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Back on the main track, I continue to Dixons Kingdom Hut. The trail descends slightly along the lower slopes of The Temple, through a large forest of Pencil Pines (some of the trees are estimated to be up to a thousand years old). There’s snow across most of the path, and I’m glad that there are footprints marking the route, as there’s no natural landmarks to follow.

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Dixons Kingdom Hut lies in a clearing at the edge of the Pencil Pine forest. The small hut, originally built as a base for cattle grazing, provides some shelter but is not intended to be used for accommodation. Tent camping is permitted in this area, and would have been my destination if doing an overnight walk.

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This is my destination for today: I would have had time to climb Mt Jerusalem, but while the weather is improving slightly it’s still very overcast. After a short break and a chat to two hikers who are warming up inside the hut, I head back.

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Towards the end of the walk the skies are clearing. I’m glad I’ve managed to finally do this walk, and in some ways the snow and cloud enhance the alpine landscape. But I feel I’ll have to come back, on a day when the sky is clear and there are views from the many peaks along the track.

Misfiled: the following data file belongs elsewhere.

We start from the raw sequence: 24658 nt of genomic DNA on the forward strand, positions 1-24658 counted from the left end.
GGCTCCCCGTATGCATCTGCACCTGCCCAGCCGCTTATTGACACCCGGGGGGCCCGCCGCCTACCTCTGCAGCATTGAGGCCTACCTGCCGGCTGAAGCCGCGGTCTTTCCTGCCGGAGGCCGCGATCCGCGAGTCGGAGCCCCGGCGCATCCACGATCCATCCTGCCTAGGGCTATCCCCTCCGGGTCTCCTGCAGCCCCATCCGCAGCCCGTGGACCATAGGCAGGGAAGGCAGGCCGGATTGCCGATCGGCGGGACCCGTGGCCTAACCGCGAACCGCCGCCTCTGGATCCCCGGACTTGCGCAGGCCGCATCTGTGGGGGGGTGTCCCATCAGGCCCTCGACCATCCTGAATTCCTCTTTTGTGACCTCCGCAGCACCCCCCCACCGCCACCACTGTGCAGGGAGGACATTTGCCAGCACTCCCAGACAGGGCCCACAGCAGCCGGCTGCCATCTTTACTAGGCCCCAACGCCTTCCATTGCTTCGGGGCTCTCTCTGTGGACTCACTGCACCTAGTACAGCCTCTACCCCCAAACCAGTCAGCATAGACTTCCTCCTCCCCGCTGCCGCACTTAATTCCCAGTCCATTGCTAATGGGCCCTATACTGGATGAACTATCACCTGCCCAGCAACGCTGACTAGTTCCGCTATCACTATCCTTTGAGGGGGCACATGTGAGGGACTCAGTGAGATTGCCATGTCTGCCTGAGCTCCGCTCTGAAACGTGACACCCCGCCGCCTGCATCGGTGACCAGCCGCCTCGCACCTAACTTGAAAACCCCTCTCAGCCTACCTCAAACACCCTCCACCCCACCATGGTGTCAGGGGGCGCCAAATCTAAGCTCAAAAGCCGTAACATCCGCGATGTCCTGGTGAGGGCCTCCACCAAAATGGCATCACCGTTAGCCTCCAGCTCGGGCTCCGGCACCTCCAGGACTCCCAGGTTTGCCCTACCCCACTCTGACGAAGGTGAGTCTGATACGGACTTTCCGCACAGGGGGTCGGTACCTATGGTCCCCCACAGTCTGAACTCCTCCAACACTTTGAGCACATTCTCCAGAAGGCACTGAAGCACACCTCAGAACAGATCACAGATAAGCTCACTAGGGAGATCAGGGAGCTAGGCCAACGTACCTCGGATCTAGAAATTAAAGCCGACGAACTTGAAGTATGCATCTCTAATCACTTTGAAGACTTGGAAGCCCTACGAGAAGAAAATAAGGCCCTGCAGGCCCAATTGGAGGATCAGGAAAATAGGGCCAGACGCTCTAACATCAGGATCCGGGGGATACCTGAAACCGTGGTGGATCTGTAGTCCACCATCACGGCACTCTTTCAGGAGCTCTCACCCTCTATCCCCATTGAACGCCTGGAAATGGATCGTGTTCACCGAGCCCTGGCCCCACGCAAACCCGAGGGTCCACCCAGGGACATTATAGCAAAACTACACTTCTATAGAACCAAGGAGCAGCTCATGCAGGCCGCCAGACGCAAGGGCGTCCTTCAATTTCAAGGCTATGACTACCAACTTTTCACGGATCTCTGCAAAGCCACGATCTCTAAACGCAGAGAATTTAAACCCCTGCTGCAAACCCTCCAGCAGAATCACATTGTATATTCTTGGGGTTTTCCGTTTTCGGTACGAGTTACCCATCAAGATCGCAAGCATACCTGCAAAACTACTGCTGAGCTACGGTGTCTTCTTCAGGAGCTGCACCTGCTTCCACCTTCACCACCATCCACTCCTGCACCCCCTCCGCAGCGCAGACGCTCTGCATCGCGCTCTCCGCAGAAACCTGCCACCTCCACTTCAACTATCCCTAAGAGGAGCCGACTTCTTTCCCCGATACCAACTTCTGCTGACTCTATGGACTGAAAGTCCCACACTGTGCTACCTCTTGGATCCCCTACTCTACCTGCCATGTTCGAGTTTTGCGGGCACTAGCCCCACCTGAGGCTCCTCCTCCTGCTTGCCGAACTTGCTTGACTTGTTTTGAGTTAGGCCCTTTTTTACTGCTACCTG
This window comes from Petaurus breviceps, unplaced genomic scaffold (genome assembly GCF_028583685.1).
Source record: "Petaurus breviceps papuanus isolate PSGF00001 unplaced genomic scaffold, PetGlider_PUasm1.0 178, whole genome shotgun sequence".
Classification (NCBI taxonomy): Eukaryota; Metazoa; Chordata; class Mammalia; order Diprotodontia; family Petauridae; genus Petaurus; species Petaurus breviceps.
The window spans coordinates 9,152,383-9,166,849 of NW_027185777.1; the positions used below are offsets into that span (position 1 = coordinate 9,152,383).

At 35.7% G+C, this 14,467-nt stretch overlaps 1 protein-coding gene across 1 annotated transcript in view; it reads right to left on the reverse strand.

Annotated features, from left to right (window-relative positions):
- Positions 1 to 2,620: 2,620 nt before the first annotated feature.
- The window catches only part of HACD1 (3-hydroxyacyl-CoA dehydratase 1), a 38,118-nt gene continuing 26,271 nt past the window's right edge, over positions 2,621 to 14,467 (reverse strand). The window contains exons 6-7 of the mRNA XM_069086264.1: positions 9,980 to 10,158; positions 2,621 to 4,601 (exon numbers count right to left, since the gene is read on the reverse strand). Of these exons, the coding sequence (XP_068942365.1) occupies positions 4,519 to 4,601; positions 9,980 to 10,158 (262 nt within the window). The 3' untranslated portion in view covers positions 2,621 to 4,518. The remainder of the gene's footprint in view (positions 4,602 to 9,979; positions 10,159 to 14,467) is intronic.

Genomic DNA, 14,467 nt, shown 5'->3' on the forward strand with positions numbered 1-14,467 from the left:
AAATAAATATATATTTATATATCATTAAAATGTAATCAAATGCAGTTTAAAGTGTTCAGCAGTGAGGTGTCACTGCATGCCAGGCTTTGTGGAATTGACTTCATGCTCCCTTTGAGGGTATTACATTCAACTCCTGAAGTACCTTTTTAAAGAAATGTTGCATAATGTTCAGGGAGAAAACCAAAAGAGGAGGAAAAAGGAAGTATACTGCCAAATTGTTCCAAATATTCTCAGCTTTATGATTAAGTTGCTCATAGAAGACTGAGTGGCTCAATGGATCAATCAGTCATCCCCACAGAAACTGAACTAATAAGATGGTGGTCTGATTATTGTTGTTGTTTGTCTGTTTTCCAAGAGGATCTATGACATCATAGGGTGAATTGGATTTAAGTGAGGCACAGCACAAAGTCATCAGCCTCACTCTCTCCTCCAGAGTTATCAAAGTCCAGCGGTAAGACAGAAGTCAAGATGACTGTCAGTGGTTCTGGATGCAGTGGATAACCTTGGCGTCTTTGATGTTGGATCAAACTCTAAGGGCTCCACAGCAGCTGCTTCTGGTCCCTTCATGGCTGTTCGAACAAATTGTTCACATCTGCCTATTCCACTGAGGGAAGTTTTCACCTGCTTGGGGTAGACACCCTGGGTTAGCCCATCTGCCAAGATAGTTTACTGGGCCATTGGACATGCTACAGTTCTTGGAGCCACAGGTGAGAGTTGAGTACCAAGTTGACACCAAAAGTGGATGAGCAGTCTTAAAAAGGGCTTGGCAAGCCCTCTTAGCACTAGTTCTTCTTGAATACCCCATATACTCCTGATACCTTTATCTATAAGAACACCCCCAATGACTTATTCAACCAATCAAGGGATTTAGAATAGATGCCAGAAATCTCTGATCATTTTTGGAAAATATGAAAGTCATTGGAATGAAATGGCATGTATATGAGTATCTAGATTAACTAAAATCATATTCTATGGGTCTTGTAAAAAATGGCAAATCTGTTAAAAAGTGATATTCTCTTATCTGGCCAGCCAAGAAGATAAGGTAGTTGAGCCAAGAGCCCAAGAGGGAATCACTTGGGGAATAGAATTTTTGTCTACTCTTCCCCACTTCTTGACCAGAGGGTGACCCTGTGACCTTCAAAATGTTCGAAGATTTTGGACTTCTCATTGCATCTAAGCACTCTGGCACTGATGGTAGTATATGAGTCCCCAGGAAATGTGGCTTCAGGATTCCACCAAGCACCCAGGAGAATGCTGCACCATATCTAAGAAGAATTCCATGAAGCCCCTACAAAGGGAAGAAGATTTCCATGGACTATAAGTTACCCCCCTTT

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Location Start at Lake Rowallan car park, accessed via Mersey Forest Road from Sheffield / Mole Creek. Last section of road is gravel but 2WD is fine.
Distance 22km return as walked (add 4km if summiting Mt Jerusalem)
Grade Moderate. Total elevation gain of ~1000m. Well-constructed track.
Season/s Sep/Oct – April unless equipped for snow conditions. Check weather forecast before commencing walk and always be prepared for changing conditions!
Maps
  • TASMAP Walls of Jerusalem NP (1:25,000)
GPS Route Routie GPS trail – view route and export to KML format.
Resources
  • Parks & Wildlife Service “Walls of Jerusalem Fact Sheet
  • “Day Walks Tasmania” by John & Monica Chapman (p.137)
Map-Walls-of-Jerusalem
Map showing Walls of Jerusalem track. Source: TasTrails

Meander Falls and Split Rock Circuit (Western Tiers)

One of Tasmania’s 60 Great Short Walks, the hike to Meander Falls can be done as a circular walk, taking in a variety of terrain and a number of smaller (but equally impressive) falls by taking the Split Rock Track back.

The plan was to do an overnight walk to the Walls of Jerusalem. But with the weather forecast predicting rain and snow, I decided to leave the backpack in Sydney and stick to a couple of day walks instead. Meander Falls was my pick for the first day, being fairly close to Walls of Jerusalem National Park (as I’m still doing the Walls of Jerusalem hike the following day) as the weather seemed much better to the east. It’s a fairly late start – about 10:45am – when I reach the well sign-posted start of the walk.